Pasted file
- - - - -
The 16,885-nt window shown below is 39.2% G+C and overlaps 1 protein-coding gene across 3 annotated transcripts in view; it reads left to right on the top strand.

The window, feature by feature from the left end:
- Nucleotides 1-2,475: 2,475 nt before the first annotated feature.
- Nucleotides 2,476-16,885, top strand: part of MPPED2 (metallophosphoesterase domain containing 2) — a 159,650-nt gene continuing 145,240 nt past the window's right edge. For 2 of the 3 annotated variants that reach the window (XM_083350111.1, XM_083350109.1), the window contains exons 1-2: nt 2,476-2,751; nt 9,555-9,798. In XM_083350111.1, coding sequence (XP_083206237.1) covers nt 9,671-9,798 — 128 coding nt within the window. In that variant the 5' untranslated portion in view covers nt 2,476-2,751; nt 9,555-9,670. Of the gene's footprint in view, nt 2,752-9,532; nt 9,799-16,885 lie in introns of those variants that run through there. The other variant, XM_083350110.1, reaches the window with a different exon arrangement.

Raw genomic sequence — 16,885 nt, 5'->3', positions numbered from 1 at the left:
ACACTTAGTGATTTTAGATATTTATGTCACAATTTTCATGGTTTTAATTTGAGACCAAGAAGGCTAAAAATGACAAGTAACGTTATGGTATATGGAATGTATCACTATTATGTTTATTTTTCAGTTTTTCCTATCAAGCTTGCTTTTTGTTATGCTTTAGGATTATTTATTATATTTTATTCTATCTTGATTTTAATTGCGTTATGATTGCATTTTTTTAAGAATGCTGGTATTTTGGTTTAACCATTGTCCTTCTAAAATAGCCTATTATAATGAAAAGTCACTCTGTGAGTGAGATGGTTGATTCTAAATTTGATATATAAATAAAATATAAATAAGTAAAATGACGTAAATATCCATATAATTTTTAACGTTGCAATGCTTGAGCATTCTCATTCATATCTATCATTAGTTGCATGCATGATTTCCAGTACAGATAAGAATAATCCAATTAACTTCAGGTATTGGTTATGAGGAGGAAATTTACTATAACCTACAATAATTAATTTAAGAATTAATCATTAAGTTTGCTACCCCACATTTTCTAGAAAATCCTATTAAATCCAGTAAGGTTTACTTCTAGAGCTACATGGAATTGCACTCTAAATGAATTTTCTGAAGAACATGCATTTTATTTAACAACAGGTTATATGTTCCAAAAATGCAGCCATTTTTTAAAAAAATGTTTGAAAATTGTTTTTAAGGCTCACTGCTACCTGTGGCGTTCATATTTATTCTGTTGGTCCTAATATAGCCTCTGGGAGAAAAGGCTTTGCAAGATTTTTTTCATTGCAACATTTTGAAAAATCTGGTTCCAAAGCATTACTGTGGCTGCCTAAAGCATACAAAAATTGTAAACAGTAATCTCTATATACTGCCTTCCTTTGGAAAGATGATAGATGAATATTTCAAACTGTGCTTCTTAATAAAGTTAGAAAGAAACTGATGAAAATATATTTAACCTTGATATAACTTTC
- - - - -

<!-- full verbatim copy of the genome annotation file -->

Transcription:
The 16,885-nt window shown below is 39.2% G+C and overlaps 1 protein-coding gene across 3 annotated transcripts in view; it reads left to right on the top strand.

The window, feature by feature from the left end:
- Nucleotides 1-2,475: 2,475 nt before the first annotated feature.
- Nucleotides 2,476-16,885, top strand: part of MPPED2 (metallophosphoesterase domain containing 2) — a 159,650-nt gene continuing 145,240 nt past the window's right edge. For 2 of the 3 annotated variants that reach the window (XM_083350111.1, XM_083350109.1), the window contains exons 1-2: nt 2,476-2,751; nt 9,555-9,798. In XM_083350111.1, coding sequence (XP_083206237.1) covers nt 9,671-9,798 — 128 coding nt within the window. In that variant the 5' untranslated portion in view covers nt 2,476-2,751; nt 9,555-9,670. Of the gene's footprint in view, nt 2,752-9,532; nt 9,799-16,885 lie in introns of those variants that run through there. The other variant, XM_083350110.1, reaches the window with a different exon arrangement.

Raw genomic sequence — 16,885 nt, 5'->3', positions numbered from 1 at the left:
ACACTTAGTGATTTTAGATATTTATGTCACAATTTTCATGGTTTTAATTTGAGACCAAGAAGGCTAAAAATGACAAGTAACGTTATGGTATATGGAATGTATCACTATTATGTTTATTTTTCAGTTTTTCCTATCAAGCTTGCTTTTTGTTATGCTTTAGGATTATTTATTATATTTTATTCTATCTTGATTTTAATTGCGTTATGATTGCATTTTTTTAAGAATGCTGGTATTTTGGTTTAACCATTGTCCTTCTAAAATAGCCTATTATAATGAAAAGTCACTCTGTGAGTGAGATGGTTGATTCTAAATTTGATATATAAATAAAATATAAATAAGTAAAATGACGTAAATATCCATATAATTTTTAACGTTGCAATGCTTGAGCATTCTCATTCATATCTATCATTAGTTGCATGCATGATTTCCAGTACAGATAAGAATAATCCAATTAACTTCAGGTATTGGTTATGAGGAGGAAATTTACTATAACCTACAATAATTAATTTAAGAATTAATCATTAAGTTTGCTACCCCACATTTTCTAGAAAATCCTATTAAATCCAGTAAGGTTTACTTCTAGAGCTACATGGAATTGCACTCTAAATGAATTTTCTGAAGAACATGCATTTTATTTAACAACAGGTTATATGTTCCAAAAATGCAGCCATTTTTTAAAAAAATGTTTGAAAATTGTTTTTAAGGCTCACTGCTACCTGTGGCGTTCATATTTATTCTGTTGGTCCTAATATAGCCTCTGGGAGAAAAGGCTTTGCAAGATTTTTTTCATTGCAACATTTTGAAAAATCTGGTTCCAAAGCATTACTGTGGCTGCCTAAAGCATACAAAAATTGTAAACAGTAATCTCTATATACTGCCTTCCTTTGGAAAGATGATAGATGAATATTTCAAACTGTGCTTCTTAATAAAGTTAGAAAGAAACTGATGAAAATATATTTAACCTTGATATAACTTTC